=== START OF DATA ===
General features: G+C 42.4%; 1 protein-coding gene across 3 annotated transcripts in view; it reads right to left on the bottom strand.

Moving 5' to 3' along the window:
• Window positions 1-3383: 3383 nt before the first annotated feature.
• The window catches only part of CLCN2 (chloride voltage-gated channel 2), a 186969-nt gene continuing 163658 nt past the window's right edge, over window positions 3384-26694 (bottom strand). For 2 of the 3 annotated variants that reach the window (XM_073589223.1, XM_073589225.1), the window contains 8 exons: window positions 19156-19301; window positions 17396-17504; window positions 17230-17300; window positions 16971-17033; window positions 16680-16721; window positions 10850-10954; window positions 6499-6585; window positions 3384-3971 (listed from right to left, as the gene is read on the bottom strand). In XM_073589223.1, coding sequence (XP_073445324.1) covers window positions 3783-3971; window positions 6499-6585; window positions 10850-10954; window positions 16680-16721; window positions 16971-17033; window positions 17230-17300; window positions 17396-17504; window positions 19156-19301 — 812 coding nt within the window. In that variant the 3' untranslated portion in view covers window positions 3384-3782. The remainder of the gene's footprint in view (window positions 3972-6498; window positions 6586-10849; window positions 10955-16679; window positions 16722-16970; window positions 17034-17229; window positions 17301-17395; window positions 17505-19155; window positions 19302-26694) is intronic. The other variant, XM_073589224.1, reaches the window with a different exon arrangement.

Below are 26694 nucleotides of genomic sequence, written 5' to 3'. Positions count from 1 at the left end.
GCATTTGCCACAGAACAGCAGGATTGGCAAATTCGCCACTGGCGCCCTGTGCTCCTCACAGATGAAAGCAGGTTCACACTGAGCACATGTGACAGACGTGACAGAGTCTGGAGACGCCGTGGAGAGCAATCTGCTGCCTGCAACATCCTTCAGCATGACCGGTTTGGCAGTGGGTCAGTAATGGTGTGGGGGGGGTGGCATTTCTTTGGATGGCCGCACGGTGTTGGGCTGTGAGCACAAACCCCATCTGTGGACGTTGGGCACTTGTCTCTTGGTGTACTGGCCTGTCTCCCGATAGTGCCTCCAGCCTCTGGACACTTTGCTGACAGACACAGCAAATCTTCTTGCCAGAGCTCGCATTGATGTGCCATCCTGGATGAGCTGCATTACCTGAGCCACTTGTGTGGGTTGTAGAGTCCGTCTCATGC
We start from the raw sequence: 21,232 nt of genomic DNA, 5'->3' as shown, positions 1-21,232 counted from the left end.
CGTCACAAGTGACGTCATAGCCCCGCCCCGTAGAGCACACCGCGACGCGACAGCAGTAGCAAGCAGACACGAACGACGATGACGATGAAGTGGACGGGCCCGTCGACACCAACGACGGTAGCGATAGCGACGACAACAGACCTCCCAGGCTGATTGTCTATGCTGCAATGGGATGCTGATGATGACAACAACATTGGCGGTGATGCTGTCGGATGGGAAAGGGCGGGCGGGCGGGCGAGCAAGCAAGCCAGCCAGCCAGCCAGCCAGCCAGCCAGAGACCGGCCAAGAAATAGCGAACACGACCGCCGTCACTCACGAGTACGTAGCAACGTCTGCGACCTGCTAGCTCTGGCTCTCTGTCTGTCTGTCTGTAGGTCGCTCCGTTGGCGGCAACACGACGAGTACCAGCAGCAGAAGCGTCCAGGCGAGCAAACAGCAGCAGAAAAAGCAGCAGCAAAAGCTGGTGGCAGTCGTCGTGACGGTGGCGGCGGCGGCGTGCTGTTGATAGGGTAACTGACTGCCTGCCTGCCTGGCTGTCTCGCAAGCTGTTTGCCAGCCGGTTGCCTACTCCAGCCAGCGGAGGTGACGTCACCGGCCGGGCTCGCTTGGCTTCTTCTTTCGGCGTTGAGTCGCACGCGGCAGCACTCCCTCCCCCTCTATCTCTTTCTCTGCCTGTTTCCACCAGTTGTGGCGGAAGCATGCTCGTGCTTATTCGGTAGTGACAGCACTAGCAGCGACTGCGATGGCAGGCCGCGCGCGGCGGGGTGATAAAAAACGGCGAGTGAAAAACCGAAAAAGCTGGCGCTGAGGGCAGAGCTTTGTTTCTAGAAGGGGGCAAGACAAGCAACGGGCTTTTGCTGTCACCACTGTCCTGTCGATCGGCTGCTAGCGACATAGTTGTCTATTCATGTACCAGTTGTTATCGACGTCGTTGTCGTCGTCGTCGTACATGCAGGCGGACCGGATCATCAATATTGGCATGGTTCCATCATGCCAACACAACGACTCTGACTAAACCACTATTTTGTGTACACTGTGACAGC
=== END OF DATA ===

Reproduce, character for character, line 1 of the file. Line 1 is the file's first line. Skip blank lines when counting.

General features: G+C 42.4%; 1 protein-coding gene across 3 annotated transcripts in view; it reads right to left on the bottom strand.